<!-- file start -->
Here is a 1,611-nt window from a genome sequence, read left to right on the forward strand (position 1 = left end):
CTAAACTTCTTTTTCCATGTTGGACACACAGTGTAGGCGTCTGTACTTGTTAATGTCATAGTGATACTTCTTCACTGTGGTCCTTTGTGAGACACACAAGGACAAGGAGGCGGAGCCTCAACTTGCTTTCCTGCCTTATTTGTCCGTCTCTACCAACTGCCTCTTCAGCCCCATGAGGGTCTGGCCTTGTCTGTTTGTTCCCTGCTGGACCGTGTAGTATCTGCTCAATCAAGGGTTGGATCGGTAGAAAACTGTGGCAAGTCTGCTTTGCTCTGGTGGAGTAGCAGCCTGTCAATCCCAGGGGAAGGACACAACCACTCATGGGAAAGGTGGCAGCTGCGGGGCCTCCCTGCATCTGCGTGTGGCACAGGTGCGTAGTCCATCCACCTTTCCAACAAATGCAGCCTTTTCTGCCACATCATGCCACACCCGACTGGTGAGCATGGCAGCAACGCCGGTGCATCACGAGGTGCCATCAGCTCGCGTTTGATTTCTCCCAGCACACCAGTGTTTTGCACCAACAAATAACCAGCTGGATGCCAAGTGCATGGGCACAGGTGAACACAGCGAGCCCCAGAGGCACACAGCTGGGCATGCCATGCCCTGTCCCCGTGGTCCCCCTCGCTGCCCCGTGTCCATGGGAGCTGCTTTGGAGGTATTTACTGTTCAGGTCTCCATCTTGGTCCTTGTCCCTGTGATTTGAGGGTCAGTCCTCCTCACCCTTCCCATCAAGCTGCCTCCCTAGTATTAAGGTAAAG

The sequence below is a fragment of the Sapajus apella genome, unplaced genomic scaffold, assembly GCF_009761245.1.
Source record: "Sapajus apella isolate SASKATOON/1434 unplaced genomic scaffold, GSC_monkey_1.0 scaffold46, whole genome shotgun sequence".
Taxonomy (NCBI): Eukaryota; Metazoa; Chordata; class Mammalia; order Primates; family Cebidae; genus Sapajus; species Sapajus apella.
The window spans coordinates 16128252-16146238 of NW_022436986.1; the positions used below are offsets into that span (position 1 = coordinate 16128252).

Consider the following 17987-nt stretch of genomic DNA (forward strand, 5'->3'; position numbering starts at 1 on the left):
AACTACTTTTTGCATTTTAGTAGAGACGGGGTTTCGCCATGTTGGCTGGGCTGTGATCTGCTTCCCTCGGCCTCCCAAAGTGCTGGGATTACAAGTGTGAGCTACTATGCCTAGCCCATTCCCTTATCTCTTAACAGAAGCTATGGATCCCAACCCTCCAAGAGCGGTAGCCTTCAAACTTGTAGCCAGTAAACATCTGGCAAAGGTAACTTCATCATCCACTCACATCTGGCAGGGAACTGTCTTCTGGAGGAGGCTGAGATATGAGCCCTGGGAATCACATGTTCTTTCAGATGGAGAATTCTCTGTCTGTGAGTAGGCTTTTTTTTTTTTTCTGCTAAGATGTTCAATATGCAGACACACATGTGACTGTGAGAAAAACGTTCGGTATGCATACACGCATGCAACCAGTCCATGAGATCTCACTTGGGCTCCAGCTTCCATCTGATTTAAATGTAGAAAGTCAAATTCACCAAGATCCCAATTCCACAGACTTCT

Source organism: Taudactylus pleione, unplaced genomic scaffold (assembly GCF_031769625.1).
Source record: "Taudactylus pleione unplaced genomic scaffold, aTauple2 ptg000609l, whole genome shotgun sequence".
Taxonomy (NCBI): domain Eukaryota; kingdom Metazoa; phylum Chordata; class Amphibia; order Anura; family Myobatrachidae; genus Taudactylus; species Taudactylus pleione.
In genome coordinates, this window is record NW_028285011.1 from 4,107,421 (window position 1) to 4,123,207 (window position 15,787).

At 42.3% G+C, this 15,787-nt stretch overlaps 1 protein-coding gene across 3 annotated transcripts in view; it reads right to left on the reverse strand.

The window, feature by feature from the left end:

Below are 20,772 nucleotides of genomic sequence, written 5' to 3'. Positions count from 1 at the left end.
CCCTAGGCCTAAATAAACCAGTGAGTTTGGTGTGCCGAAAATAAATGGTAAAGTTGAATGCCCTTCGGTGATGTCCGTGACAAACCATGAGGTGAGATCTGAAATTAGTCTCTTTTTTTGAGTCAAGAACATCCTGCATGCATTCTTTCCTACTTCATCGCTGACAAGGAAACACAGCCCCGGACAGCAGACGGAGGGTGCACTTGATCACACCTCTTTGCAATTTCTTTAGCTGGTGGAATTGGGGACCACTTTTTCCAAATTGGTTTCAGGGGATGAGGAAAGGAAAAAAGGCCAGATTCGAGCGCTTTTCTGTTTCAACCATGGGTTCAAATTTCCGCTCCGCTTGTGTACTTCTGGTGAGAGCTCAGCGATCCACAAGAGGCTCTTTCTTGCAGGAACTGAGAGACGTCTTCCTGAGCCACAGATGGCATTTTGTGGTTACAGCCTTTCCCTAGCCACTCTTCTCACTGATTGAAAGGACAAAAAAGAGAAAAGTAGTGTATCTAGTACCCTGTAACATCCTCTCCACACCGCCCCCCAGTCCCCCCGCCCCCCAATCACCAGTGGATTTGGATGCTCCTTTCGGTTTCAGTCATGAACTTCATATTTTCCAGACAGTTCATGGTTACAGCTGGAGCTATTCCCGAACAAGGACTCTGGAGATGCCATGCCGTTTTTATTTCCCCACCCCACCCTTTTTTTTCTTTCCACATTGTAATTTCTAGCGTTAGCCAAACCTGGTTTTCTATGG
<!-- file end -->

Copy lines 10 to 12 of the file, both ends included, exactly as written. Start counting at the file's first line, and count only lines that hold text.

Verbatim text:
Source record: "Taudactylus pleione unplaced genomic scaffold, aTauple2 ptg000609l, whole genome shotgun sequence".
Taxonomy (NCBI): domain Eukaryota; kingdom Metazoa; phylum Chordata; class Amphibia; order Anura; family Myobatrachidae; genus Taudactylus; species Taudactylus pleione.
In genome coordinates, this window is record NW_028285011.1 from 4,107,421 (window position 1) to 4,123,207 (window position 15,787).